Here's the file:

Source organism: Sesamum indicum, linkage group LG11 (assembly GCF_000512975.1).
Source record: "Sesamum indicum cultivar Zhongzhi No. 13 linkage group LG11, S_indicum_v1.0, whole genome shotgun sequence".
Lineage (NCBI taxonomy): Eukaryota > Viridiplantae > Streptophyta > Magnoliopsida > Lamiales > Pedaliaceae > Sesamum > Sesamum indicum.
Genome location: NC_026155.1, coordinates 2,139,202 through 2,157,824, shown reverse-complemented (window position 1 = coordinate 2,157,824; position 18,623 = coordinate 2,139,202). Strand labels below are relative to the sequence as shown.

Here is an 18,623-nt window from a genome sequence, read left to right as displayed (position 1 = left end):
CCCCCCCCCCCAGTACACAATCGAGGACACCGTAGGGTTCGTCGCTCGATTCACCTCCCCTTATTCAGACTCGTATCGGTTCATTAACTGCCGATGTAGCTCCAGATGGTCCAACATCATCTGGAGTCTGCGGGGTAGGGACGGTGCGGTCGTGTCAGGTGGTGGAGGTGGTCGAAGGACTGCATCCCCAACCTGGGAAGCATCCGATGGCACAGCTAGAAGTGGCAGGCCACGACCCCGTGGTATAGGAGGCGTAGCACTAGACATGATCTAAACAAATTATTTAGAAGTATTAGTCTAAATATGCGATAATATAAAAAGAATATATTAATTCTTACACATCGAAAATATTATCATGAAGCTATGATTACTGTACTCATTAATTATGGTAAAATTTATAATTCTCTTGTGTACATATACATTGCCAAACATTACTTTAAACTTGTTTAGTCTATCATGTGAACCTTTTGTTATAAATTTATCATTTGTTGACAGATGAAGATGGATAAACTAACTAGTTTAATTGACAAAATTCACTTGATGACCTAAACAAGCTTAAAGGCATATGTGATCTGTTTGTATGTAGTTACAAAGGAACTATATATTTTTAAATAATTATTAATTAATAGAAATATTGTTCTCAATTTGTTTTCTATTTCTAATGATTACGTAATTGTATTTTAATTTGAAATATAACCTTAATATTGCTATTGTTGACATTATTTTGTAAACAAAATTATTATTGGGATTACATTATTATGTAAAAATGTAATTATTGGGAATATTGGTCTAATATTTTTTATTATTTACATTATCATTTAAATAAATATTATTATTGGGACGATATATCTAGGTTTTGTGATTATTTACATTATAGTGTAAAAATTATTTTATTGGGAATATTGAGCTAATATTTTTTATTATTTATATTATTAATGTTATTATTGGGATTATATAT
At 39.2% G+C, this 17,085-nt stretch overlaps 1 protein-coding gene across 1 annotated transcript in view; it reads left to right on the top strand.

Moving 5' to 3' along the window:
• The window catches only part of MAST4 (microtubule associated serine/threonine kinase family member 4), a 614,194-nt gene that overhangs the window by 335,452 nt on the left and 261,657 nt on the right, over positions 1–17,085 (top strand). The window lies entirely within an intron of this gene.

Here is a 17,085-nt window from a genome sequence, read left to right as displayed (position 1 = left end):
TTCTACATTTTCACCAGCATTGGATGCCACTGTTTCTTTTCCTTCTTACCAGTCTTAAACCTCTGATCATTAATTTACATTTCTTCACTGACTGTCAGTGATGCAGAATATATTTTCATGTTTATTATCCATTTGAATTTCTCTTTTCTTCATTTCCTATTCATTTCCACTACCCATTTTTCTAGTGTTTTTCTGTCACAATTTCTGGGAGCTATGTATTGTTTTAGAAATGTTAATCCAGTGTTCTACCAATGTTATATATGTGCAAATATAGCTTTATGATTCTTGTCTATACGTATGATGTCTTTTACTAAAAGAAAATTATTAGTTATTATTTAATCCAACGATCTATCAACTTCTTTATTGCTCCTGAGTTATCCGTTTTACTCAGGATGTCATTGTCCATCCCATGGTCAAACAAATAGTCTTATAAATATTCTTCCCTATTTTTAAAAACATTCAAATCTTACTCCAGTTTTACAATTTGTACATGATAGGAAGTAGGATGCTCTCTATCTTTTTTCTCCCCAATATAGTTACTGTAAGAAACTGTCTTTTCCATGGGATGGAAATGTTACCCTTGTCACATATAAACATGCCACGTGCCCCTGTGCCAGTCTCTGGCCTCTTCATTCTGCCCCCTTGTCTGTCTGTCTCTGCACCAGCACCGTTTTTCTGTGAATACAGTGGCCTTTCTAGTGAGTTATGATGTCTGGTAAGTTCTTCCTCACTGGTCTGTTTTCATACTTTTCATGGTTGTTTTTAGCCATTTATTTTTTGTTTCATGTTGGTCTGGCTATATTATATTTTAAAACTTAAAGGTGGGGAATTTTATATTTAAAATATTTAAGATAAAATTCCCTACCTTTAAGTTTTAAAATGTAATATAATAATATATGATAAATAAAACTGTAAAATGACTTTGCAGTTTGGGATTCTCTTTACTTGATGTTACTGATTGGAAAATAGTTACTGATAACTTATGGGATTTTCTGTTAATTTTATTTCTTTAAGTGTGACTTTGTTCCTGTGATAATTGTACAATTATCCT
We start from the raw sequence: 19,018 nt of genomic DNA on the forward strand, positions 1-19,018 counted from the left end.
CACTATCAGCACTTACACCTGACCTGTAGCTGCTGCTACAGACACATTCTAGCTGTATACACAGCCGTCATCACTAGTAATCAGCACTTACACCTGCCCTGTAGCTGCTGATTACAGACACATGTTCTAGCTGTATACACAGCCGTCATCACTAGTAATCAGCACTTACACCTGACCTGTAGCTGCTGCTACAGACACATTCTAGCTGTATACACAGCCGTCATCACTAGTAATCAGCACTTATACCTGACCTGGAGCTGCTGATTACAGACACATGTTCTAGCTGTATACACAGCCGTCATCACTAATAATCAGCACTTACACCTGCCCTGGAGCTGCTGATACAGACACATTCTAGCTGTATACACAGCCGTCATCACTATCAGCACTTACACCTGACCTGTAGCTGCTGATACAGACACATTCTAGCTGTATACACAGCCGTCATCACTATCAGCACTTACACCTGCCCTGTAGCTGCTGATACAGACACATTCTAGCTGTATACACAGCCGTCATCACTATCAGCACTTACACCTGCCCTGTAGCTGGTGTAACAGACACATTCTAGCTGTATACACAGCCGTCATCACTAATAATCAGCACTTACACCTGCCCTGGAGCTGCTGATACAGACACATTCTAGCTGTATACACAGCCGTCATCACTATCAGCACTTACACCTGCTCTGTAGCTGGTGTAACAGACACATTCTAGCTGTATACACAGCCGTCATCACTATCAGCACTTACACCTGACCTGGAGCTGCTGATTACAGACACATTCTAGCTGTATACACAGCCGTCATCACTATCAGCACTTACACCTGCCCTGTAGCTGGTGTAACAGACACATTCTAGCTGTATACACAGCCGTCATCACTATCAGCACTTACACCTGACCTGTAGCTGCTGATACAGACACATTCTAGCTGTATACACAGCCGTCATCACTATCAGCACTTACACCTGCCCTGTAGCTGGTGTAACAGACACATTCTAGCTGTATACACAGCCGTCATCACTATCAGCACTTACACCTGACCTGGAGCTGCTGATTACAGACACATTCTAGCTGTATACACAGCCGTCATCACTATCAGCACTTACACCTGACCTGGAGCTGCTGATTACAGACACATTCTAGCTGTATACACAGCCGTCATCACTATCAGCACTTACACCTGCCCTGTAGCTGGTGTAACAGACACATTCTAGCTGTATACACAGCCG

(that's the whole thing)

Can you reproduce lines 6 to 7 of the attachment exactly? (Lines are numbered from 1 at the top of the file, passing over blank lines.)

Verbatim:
CCCCCCCCCCCAGTACACAATCGAGGACACCGTAGGGTTCGTCGCTCGATTCACCTCCCCTTATTCAGACTCGTATCGGTTCATTAACTGCCGATGTAGCTCCAGATGGTCCAACATCATCTGGAGTCTGCGGGGTAGGGACGGTGCGGTCGTGTCAGGTGGTGGAGGTGGTCGAAGGACTGCATCCCCAACCTGGGAAGCATCCGATGGCACAGCTAGAAGTGGCAGGCCACGACCCCGTGGTATAGGAGGCGTAGCACTAGACATGATCTAAACAAATTATTTAGAAGTATTAGTCTAAATATGCGATAATATAAAAAGAATATATTAATTCTTACACATCGAAAATATTATCATGAAGCTATGATTACTGTACTCATTAATTATGGTAAAATTTATAATTCTCTTGTGTACATATACATTGCCAAACATTACTTTAAACTTGTTTAGTCTATCATGTGAACCTTTTGTTATAAATTTATCATTTGTTGACAGATGAAGATGGATAAACTAACTAGTTTAATTGACAAAATTCACTTGATGACCTAAACAAGCTTAAAGGCATATGTGATCTGTTTGTATGTAGTTACAAAGGAACTATATATTTTTAAATAATTATTAATTAATAGAAATATTGTTCTCAATTTGTTTTCTATTTCTAATGATTACGTAATTGTATTTTAATTTGAAATATAACCTTAATATTGCTATTGTTGACATTATTTTGTAAACAAAATTATTATTGGGATTACATTATTATGTAAAAATGTAATTATTGGGAATATTGGTCTAATATTTTTTATTATTTACATTATCATTTAAATAAATATTATTATTGGGACGATATATCTAGGTTTTGTGATTATTTACATTATAGTGTAAAAATTATTTTATTGGGAATATTGAGCTAATATTTTTTATTATTTATATTATTAATGTTATTATTGGGATTATATAT
At 39.2% G+C, this 17,085-nt stretch overlaps 1 protein-coding gene across 1 annotated transcript in view; it reads left to right on the top strand.